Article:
A 61-year-old woman underwent orthotopic liver transplantation 7 years previously for end stage liver disease secondary to hepatitis C virus (HCV) related cirrhosis. She was initially maintained on cyclosporine A. Two years after liver transplantation, because of recurrent hepatitis C and a liver biopsy already showing a staging score of 4 (according to the Ishak classification), she was administered pegylated interferon α2a, 180 μg weekly. Serum HCV RNA became undetectable after 3 months and remained negative for 9 months. At this time, however, treatment was withdrawn because of a pronounced flare up of liver enzymes (up to 700 IU/l). Liver biopsy showed a histological picture suggesting features of both acute and chronic rejection, with eosinophilic and lymphomononuclear infiltrates, granulomatous cholangiolitis and initial ductopenia. The patient was treated with multiple doses of prednisone, which was followed by improvement of serum biochemistry and sudden reappearance of serum HCV RNA. The patient was then started on ribavirin monotherapy, 400 mg/day, which was continued until 6 months ago, and maintenance immunosuppression was changed from cyclosporine A to tacrolimus.
In July 2004 the patient suffered of an episode of upper gastrointestinal (GI) bleeding of unknown origin at endoscopy, despite the presence of medium sized (F2) oesophageal varices. In the following 18 months she developed frequent diarrhoea, weight loss and severe anaemia, with faecal occult blood test repeatedly positive, reaching haemoglobin concentrations as low as 6.9 g/dl (normal range 13.6–17 g/dl), requiring multiple blood transfusions. Serology for cytomegalovirus (CMV) and Epstein–Barr virus (EBV) infections as well as focal culture and parasitological focal examinations were negative. At this stage maintenance immunosuppression was changed from tacrolimus to mycophenolate mofetil. An upper GI endoscopy confirmed the presence of oesophageal varices F2 and of a single sessile polyp in the stomach, 5 mm in diameter, which was removed. A colonoscopy and terminal ileoscopy were negative. Abdominal ultrasonography revealed slightly enlarged ileal walls (3.5 mm). The patient underwent multiple blood transfusions and intravenous infusion of iron and folates, resulting in only a transient improvement of the anaemia. Because of this clinical picture and a further episode of melena, a capsule endoscopy examination was performed in July 2006, which suggested the bleeding source to be in the jejunum; the recording showed, 17 minutes after starting (presumably in the proximal jejunum), a polypoid lesion, not bleeding at the moment of the exploration and, from the 25th to the 88th minute of recording, fresh blood in the absence of an identifiable mucosal lesion. The patient was therefore referred to undergo an SBE (Olympus, Tokyo, Japan), to confirm the diagnosis.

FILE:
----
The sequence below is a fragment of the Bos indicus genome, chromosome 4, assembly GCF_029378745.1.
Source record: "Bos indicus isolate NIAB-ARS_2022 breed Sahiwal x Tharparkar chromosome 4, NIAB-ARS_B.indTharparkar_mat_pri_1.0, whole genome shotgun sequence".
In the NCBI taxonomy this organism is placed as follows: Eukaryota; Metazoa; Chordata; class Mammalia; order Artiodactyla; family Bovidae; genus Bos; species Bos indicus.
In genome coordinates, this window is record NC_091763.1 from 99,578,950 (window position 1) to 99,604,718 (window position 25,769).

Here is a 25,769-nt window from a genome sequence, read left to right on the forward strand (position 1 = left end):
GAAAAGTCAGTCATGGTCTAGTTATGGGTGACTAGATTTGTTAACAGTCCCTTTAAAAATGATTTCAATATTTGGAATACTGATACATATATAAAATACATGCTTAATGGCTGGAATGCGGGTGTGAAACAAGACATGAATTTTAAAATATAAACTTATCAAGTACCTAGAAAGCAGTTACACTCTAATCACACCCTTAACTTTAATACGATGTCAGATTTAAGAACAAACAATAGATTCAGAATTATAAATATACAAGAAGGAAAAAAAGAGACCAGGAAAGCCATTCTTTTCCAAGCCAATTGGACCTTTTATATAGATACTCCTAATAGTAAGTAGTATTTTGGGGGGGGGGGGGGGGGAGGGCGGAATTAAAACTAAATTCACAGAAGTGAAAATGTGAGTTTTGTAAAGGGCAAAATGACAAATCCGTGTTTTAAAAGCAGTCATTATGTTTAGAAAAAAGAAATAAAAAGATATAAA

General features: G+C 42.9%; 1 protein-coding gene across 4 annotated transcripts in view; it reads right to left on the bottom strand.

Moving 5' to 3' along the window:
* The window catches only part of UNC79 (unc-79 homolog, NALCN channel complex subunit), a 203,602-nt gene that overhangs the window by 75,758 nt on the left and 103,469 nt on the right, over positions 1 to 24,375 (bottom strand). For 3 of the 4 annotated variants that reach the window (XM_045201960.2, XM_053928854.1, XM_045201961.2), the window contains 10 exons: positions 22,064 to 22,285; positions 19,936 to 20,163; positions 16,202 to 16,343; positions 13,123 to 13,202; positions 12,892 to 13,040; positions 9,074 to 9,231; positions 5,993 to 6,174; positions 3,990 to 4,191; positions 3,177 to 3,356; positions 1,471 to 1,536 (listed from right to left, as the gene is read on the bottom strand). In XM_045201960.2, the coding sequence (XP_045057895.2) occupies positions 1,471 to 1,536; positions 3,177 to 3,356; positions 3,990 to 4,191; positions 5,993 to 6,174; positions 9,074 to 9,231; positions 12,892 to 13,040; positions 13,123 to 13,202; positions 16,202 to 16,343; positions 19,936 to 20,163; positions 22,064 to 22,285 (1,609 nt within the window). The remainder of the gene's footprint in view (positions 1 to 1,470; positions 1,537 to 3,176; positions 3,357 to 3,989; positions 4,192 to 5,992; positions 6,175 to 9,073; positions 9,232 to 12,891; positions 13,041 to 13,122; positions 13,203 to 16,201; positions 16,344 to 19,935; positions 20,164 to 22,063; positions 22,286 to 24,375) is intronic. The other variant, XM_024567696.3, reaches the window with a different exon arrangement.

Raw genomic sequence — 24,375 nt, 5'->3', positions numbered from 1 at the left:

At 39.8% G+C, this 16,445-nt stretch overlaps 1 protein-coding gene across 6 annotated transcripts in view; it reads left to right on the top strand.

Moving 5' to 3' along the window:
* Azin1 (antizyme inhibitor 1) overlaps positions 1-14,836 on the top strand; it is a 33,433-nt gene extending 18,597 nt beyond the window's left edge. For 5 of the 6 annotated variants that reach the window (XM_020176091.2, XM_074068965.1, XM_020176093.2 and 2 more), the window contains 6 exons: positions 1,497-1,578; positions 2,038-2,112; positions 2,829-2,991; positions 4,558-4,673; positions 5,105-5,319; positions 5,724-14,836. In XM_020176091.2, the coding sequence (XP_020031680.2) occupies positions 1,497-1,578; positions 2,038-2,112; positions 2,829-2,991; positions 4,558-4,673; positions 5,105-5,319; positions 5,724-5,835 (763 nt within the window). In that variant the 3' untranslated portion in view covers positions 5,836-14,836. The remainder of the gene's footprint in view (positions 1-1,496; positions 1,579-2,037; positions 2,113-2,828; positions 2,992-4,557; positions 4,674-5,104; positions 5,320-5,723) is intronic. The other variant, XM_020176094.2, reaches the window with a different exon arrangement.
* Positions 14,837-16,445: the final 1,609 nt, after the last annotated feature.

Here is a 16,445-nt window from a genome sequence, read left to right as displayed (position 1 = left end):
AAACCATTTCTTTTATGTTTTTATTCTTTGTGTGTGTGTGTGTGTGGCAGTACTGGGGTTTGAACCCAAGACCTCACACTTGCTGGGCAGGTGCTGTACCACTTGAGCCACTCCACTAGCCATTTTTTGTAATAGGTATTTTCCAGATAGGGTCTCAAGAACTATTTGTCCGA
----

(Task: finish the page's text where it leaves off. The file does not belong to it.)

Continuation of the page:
At admission to our hospital, the physical examination was negative and the haemoglobin concentration was 8.5 g/dl. Based on the results of the capsule endoscopy, the patient underwent push-and-pull enteroscopy (PPE) via the oral approach. The instrument consists of a high resolution videoendoscope 2 m long and a soft flexible overtube with one inflatable balloon attached to its distal end. Due to its extreme flexibility, the tip of the endoscope has a broad bending capability, which allows it to anchor to the small bowel wall without a balloon. Gripping the intestinal wall this way, the endoscope can be inserted further without forming redundant loops in the small bowel. In our patient, enteroscopic examination reached about 200 cm from the pylorus. On enteroscopy, gastric and duodenal mucosa appeared normal, while the small bowel had three polypoid lesions located in the jejunum, 5–15 mm in diameter. However, active bleeding was not observed from any of the polyps during the procedure. Only one polyp had ulcerations, which could account for the recent previous GI bleeding, thus requiring endoscopic treatment (). Treatment was achieved with an epinephrine injection and thermal coagulation with argon plasma coagulation (APC 2, Erbe, 40 W). No other lesions were detected in the length of small bowel that was explored. A biopsy sample taken from the hyperaemic mucosa of the polyps disclosed a pronounced eosinophilic infiltration (). Other specimens from the gastric antrum and duodenal bulb had no evidence of eosinophilic infiltration.
Endoscopic view of two different jejunal polyps (SBE-Olympus, Tokyo, Japan).
Jejunal mucosa showing intense eosinophilic infiltration (haematoxylin and eosin, (a) 200×; (b) 400×).